We want the National Islands Plan to be a document that builds on what works well on Scottish islands, and which addresses the challenges faced by islands and their communities. The Plan will set out how the Scottish Government, local authorities and other public agencies might work to improve outcomes for island communities. Scottish Ministers will be asked to report back to Scottish Parliament every year on progress towards the goals included in the National Islands Plan.
The Plan, therefore, is key to how we will all work together with island communities in the future. It is therefore vital that as many people as possible who live, work and interact with Scotland’s islands and their communities take part in this consultation. We want to hear people’s experiences and especially, their views about what we can build on and do differently in the future. The questions set out below aim to give people the chance to shape the National Islands Plan in a way that truly responds to their interests and aspirations. Please take part.
Q1. If applicable, which island(s) do you live on or do you relate to?
National Islands Plan
Q2. If applicable, what is good about living on your island? Please state 3 things that you like about living on your island.
Q3 If you’ve moved away from your island, please tell us why you left (for example, was it for work opportunities or for education)?
Q4. If you’ve moved away from your island, please tell us what, if anything you miss about island life.
Q5. If possible, please can you give us some examples of good local initiatives/projects/activities, etc?
Q6. The Islands (Scotland) Act lists a number of areas that are relevant for islands and island communities. Please rank these in order of priority for you:
- economic development
- environmental protection
- health and wellbeing
- community empowerment
- digital connectivity
- fuel poverty
- land management
Do you feel that this list covers all aspects of island life?
☐ Don’t know
Q7. If you answered no, is there anything else that you believe the National Islands Plan should address?
Q8. If applicable, are there any specific challenges about living on your island? Please state 3 challenges about living on your island.
Q9. If you’ve moved away, please tell us about any challenges that you experienced whilst you were living on your island.
Q10. If applicable, what could be done to make living on your island better?
Q11. How do you feel the National Islands Plan should address and respond to the distinctive geographical, natural heritage and cultural characteristics (including the linguistic heritage) of local island communities, including the needs of Gaelic speakers within those communities?
National Islands Plan: General Questions Section:
So as many people and agencies as possible have an opportunity to help us shape the National Islands Plan, we would like to capture the views of relevant authorities, national, local and community groups, development trusts and other such partners with an interest in islands,
Q12. What should be the main objectives for the National Islands Plan?
Q13. What should be the key priorities for the Scottish Government in relation to the National Islands Plan?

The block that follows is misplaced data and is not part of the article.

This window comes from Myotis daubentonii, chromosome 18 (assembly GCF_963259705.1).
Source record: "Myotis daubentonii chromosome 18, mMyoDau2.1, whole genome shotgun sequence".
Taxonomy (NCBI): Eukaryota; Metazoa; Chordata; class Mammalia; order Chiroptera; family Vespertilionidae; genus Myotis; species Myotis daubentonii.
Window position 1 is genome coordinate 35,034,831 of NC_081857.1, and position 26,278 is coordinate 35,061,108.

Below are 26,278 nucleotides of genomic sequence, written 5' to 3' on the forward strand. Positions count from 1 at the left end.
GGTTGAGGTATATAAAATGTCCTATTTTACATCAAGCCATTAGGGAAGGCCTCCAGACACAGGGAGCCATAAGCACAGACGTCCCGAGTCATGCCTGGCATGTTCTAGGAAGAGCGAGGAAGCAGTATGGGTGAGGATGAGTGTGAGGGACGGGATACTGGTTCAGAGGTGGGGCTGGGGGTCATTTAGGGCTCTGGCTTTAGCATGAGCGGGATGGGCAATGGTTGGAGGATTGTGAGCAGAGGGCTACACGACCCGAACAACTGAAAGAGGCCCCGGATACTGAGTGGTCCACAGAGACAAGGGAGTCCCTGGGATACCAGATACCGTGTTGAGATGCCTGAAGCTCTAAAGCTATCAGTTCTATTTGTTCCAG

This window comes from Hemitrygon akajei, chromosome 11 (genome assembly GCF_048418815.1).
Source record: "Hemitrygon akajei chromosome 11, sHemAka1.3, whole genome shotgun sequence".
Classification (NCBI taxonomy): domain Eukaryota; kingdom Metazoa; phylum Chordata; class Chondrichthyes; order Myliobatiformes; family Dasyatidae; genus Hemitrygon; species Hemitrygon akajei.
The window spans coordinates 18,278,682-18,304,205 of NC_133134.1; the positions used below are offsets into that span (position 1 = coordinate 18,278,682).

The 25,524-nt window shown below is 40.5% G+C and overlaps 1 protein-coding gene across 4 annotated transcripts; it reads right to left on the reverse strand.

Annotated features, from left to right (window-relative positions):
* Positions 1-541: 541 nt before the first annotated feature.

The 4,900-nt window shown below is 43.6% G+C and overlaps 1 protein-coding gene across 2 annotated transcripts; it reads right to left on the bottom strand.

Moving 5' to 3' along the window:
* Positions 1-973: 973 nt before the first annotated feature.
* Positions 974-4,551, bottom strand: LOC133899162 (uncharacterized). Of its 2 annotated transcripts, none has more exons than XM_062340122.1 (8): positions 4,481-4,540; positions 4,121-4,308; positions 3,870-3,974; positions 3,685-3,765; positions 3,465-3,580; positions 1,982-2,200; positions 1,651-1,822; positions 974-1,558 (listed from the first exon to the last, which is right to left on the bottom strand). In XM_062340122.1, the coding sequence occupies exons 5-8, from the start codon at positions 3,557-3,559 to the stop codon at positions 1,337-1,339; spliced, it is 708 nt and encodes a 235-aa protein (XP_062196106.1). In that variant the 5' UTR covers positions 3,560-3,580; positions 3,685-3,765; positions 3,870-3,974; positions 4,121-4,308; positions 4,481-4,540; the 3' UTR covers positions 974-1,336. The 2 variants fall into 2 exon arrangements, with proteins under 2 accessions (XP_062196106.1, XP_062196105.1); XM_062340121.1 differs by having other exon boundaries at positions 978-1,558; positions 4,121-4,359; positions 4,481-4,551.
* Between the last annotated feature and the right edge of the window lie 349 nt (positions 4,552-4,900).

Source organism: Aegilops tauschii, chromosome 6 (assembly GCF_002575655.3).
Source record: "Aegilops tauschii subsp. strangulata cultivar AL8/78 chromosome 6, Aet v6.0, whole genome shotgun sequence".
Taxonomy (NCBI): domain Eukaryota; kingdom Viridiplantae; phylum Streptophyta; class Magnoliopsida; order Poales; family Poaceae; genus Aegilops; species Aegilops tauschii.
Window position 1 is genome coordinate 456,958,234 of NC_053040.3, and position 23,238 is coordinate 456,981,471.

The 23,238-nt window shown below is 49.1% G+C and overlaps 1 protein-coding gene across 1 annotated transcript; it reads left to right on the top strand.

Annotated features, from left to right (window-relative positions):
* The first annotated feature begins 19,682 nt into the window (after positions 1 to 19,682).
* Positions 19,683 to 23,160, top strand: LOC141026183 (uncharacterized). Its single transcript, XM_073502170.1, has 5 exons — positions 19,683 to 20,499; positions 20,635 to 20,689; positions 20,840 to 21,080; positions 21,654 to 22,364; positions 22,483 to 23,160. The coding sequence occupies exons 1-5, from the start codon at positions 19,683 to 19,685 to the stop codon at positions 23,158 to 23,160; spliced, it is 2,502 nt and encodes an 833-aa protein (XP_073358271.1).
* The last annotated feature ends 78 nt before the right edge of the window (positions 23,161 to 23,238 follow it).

Q14. What should be taken into account in terms of the functions of relevant authorities within the National Islands Plan?
Q15. How can we measure outcomes in relation to the National Islands Plan?
Q16. If you have any further comments or points that you think should be taken into account in the development of the National Islands Plan, please state these below.
Island Communities Impact Assessment
Island Communities Impact Assessments will be one way in which relevant authorities can consider the impact of new laws, policies, strategies or services on islands. Guidance will be developed on how these impact assessments will operate and we believe that your input to this consultation can help us with this:
Q17. Can you name any policies, strategies or services that don’t work very well for your island? Why do you feel they don’t work well?
Q18. On the other hand, can you name any policies, strategies or services that DO work well for your island? Please tell us what it is about these that works so well.
Q19. How can Scottish Ministers and other relevant authorities involve island communities in assessments?
online surveys ☐
focus groups ☐
public meetings ☐
paper documents ☐
other (please comment) ☐
Q20. Is there anything else you would like to tell us?
Island Communities Impact Assessments – General Questions Section:
Guidance on how an Island Communities Impact Assessment should be carried out is not present in the Islands (Scotland) Act. Rather, the Act enables Ministers to develop guidance about the duty to have regard to island communities, of which the Island Communities Impact Assessment forms part. The Scottish Ministers are also required to develop regulations “about reviews of decisions of relevant authorities relating to island communities impact assessments”.
So as many people and agencies as possible have an opportunity to help us shape guidance and templates for Island Communities Impact Assessments, we would like to capture the views of relevant authorities, national, local and community groups, development trusts and other such partners with an interest in islands.
Q21. What should be the main objectives for Island Communities Impact Assessments?
Q22. What do you think needs to be considered in the guidance and templates which will be developed to support the carrying out of Island Communities Impact Assessments by relevant authorities?
Q23. What should be taken into account in relation to the reviews of decisions of relevant authorities relating to Island Communities Impact Assessments?
Q24. If you have any further comments or points that you think should be taken into account in the development of Island Communities Impact Assessments, please state these below.
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